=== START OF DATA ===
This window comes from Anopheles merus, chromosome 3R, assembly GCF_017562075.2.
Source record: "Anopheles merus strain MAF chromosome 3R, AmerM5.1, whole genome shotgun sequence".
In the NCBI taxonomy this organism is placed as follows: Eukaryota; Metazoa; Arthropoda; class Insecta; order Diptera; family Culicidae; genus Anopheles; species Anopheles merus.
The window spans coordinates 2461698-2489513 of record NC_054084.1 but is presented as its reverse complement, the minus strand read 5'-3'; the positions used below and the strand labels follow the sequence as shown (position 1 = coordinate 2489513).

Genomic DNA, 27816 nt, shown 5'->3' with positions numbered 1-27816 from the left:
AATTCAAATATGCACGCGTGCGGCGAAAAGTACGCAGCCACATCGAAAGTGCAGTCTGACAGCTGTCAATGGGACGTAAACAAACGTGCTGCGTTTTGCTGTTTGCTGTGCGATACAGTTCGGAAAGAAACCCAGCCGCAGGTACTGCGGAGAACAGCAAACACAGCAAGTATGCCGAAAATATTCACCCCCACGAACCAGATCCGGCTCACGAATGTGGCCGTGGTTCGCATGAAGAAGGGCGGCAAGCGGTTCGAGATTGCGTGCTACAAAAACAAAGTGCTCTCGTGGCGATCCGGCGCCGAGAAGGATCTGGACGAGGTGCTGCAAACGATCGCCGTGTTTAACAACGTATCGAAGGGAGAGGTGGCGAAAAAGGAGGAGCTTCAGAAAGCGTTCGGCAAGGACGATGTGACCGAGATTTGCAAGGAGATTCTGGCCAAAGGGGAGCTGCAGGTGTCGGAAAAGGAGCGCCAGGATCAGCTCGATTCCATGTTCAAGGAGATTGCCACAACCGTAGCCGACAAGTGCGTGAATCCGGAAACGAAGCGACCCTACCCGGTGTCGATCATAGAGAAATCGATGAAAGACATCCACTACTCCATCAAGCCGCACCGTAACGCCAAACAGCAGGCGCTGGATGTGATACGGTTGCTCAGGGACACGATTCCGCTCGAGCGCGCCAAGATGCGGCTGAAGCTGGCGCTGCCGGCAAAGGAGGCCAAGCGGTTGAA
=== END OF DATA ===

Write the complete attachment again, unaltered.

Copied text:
This window comes from Anopheles merus, chromosome 3R, assembly GCF_017562075.2.
Source record: "Anopheles merus strain MAF chromosome 3R, AmerM5.1, whole genome shotgun sequence".
In the NCBI taxonomy this organism is placed as follows: Eukaryota; Metazoa; Arthropoda; class Insecta; order Diptera; family Culicidae; genus Anopheles; species Anopheles merus.
The window spans coordinates 2461698-2489513 of record NC_054084.1 but is presented as its reverse complement, the minus strand read 5'-3'; the positions used below and the strand labels follow the sequence as shown (position 1 = coordinate 2489513).

Genomic DNA, 27816 nt, shown 5'->3' with positions numbered 1-27816 from the left:
AATTCAAATATGCACGCGTGCGGCGAAAAGTACGCAGCCACATCGAAAGTGCAGTCTGACAGCTGTCAATGGGACGTAAACAAACGTGCTGCGTTTTGCTGTTTGCTGTGCGATACAGTTCGGAAAGAAACCCAGCCGCAGGTACTGCGGAGAACAGCAAACACAGCAAGTATGCCGAAAATATTCACCCCCACGAACCAGATCCGGCTCACGAATGTGGCCGTGGTTCGCATGAAGAAGGGCGGCAAGCGGTTCGAGATTGCGTGCTACAAAAACAAAGTGCTCTCGTGGCGATCCGGCGCCGAGAAGGATCTGGACGAGGTGCTGCAAACGATCGCCGTGTTTAACAACGTATCGAAGGGAGAGGTGGCGAAAAAGGAGGAGCTTCAGAAAGCGTTCGGCAAGGACGATGTGACCGAGATTTGCAAGGAGATTCTGGCCAAAGGGGAGCTGCAGGTGTCGGAAAAGGAGCGCCAGGATCAGCTCGATTCCATGTTCAAGGAGATTGCCACAACCGTAGCCGACAAGTGCGTGAATCCGGAAACGAAGCGACCCTACCCGGTGTCGATCATAGAGAAATCGATGAAAGACATCCACTACTCCATCAAGCCGCACCGTAACGCCAAACAGCAGGCGCTGGATGTGATACGGTTGCTCAGGGACACGATTCCGCTCGAGCGCGCCAAGATGCGGCTGAAGCTGGCGCTGCCGGCAAAGGAGGCCAAGCGGTTGAA